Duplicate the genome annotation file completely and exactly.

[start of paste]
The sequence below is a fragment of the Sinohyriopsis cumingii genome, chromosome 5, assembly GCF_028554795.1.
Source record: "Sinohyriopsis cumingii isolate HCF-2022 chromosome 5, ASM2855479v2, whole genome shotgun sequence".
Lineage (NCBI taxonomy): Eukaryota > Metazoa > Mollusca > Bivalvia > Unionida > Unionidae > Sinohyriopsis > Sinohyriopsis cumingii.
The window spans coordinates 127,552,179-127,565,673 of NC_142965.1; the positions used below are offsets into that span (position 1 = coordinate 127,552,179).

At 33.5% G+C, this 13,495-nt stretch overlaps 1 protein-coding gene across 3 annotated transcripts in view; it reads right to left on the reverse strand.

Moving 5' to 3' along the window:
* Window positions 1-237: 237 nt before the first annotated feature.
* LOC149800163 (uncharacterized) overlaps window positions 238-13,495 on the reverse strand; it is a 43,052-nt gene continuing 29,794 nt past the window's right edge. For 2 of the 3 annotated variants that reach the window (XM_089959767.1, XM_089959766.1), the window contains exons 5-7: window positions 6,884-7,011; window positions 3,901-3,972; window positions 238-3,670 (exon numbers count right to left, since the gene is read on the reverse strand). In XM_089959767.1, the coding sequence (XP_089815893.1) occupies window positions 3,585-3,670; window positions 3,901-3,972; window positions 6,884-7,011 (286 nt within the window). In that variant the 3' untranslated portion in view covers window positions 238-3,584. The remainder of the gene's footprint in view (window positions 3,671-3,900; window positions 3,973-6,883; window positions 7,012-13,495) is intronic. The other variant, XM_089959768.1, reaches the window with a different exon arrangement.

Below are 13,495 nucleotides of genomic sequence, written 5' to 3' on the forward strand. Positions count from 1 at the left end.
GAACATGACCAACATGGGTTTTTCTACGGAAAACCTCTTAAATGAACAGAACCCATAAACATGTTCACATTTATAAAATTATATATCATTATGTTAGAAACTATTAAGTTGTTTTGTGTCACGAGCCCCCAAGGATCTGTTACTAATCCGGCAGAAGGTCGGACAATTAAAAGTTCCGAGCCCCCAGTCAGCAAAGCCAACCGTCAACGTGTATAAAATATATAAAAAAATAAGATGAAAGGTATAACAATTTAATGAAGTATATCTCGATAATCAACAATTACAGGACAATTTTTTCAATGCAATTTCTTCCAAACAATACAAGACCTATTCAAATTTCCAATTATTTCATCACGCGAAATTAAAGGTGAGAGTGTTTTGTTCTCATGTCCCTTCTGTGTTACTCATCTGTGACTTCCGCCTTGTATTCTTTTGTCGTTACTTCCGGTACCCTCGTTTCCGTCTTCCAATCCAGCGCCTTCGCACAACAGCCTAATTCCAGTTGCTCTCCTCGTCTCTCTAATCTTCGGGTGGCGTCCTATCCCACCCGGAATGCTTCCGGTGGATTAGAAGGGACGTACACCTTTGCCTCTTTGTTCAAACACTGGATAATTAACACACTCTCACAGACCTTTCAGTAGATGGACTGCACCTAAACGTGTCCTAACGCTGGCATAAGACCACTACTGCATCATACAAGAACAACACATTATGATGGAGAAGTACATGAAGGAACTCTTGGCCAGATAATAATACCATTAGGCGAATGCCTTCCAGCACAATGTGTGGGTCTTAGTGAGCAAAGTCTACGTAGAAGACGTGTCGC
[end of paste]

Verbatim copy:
The sequence below is a fragment of the Sinohyriopsis cumingii genome, chromosome 5, assembly GCF_028554795.1.
Source record: "Sinohyriopsis cumingii isolate HCF-2022 chromosome 5, ASM2855479v2, whole genome shotgun sequence".
Lineage (NCBI taxonomy): Eukaryota > Metazoa > Mollusca > Bivalvia > Unionida > Unionidae > Sinohyriopsis > Sinohyriopsis cumingii.
The window spans coordinates 127,552,179-127,565,673 of NC_142965.1; the positions used below are offsets into that span (position 1 = coordinate 127,552,179).

At 33.5% G+C, this 13,495-nt stretch overlaps 1 protein-coding gene across 3 annotated transcripts in view; it reads right to left on the reverse strand.

Moving 5' to 3' along the window:
* Window positions 1-237: 237 nt before the first annotated feature.
* LOC149800163 (uncharacterized) overlaps window positions 238-13,495 on the reverse strand; it is a 43,052-nt gene continuing 29,794 nt past the window's right edge. For 2 of the 3 annotated variants that reach the window (XM_089959767.1, XM_089959766.1), the window contains exons 5-7: window positions 6,884-7,011; window positions 3,901-3,972; window positions 238-3,670 (exon numbers count right to left, since the gene is read on the reverse strand). In XM_089959767.1, the coding sequence (XP_089815893.1) occupies window positions 3,585-3,670; window positions 3,901-3,972; window positions 6,884-7,011 (286 nt within the window). In that variant the 3' untranslated portion in view covers window positions 238-3,584. The remainder of the gene's footprint in view (window positions 3,671-3,900; window positions 3,973-6,883; window positions 7,012-13,495) is intronic. The other variant, XM_089959768.1, reaches the window with a different exon arrangement.

Below are 13,495 nucleotides of genomic sequence, written 5' to 3' on the forward strand. Positions count from 1 at the left end.
GAACATGACCAACATGGGTTTTTCTACGGAAAACCTCTTAAATGAACAGAACCCATAAACATGTTCACATTTATAAAATTATATATCATTATGTTAGAAACTATTAAGTTGTTTTGTGTCACGAGCCCCCAAGGATCTGTTACTAATCCGGCAGAAGGTCGGACAATTAAAAGTTCCGAGCCCCCAGTCAGCAAAGCCAACCGTCAACGTGTATAAAATATATAAAAAAATAAGATGAAAGGTATAACAATTTAATGAAGTATATCTCGATAATCAACAATTACAGGACAATTTTTTCAATGCAATTTCTTCCAAACAATACAAGACCTATTCAAATTTCCAATTATTTCATCACGCGAAATTAAAGGTGAGAGTGTTTTGTTCTCATGTCCCTTCTGTGTTACTCATCTGTGACTTCCGCCTTGTATTCTTTTGTCGTTACTTCCGGTACCCTCGTTTCCGTCTTCCAATCCAGCGCCTTCGCACAACAGCCTAATTCCAGTTGCTCTCCTCGTCTCTCTAATCTTCGGGTGGCGTCCTATCCCACCCGGAATGCTTCCGGTGGATTAGAAGGGACGTACACCTTTGCCTCTTTGTTCAAACACTGGATAATTAACACACTCTCACAGACCTTTCAGTAGATGGACTGCACCTAAACGTGTCCTAACGCTGGCATAAGACCACTACTGCATCATACAAGAACAACACATTATGATGGAGAAGTACATGAAGGAACTCTTGGCCAGATAATAATACCATTAGGCGAATGCCTTCCAGCACAATGTGTGGGTCTTAGTGAGCAAAGTCTACGTAGAAGACGTGTCGC